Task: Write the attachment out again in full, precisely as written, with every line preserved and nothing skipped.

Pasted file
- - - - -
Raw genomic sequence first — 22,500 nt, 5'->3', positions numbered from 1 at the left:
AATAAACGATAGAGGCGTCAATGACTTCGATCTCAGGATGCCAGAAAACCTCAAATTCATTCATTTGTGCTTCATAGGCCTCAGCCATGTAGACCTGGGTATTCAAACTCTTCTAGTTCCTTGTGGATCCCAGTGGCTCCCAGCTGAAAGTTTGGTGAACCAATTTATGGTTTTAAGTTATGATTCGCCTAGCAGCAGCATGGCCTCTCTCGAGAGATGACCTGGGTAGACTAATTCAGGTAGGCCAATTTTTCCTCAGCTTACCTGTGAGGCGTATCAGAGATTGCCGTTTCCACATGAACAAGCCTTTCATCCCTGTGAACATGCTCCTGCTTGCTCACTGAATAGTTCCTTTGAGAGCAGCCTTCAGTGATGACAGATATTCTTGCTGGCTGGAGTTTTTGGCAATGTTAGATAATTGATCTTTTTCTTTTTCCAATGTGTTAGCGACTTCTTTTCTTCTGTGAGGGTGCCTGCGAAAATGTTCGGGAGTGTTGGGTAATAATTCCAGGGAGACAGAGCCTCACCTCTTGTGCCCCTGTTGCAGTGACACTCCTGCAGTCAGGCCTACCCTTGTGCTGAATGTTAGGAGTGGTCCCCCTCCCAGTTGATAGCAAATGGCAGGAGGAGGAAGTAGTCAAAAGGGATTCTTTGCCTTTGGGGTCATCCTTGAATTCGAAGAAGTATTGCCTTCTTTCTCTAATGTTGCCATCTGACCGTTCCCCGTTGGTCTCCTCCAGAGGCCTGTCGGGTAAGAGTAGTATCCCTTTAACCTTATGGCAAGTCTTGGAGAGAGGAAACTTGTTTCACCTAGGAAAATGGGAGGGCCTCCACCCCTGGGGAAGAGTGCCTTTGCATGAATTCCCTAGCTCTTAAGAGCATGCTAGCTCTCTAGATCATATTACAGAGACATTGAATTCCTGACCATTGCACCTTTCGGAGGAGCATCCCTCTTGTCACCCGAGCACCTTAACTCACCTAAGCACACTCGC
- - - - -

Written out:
Raw genomic sequence first — 22,500 nt, 5'->3', positions numbered from 1 at the left:
AATAAACGATAGAGGCGTCAATGACTTCGATCTCAGGATGCCAGAAAACCTCAAATTCATTCATTTGTGCTTCATAGGCCTCAGCCATGTAGACCTGGGTATTCAAACTCTTCTAGTTCCTTGTGGATCCCAGTGGCTCCCAGCTGAAAGTTTGGTGAACCAATTTATGGTTTTAAGTTATGATTCGCCTAGCAGCAGCATGGCCTCTCTCGAGAGATGACCTGGGTAGACTAATTCAGGTAGGCCAATTTTTCCTCAGCTTACCTGTGAGGCGTATCAGAGATTGCCGTTTCCACATGAACAAGCCTTTCATCCCTGTGAACATGCTCCTGCTTGCTCACTGAATAGTTCCTTTGAGAGCAGCCTTCAGTGATGACAGATATTCTTGCTGGCTGGAGTTTTTGGCAATGTTAGATAATTGATCTTTTTCTTTTTCCAATGTGTTAGCGACTTCTTTTCTTCTGTGAGGGTGCCTGCGAAAATGTTCGGGAGTGTTGGGTAATAATTCCAGGGAGACAGAGCCTCACCTCTTGTGCCCCTGTTGCAGTGACACTCCTGCAGTCAGGCCTACCCTTGTGCTGAATGTTAGGAGTGGTCCCCCTCCCAGTTGATAGCAAATGGCAGGAGGAGGAAGTAGTCAAAAGGGATTCTTTGCCTTTGGGGTCATCCTTGAATTCGAAGAAGTATTGCCTTCTTTCTCTAATGTTGCCATCTGACCGTTCCCCGTTGGTCTCCTCCAGAGGCCTGTCGGGTAAGAGTAGTATCCCTTTAACCTTATGGCAAGTCTTGGAGAGAGGAAACTTGTTTCACCTAGGAAAATGGGAGGGCCTCCACCCCTGGGGAAGAGTGCCTTTGCATGAATTCCCTAGCTCTTAAGAGCATGCTAGCTCTCTAGATCATATTACAGAGACATTGAATTCCTGACCATTGCACCTTTCGGAGGAGCATCCCTCTTGTCACCCGAGCACCTTAACTCACCTAAGCACACTCGC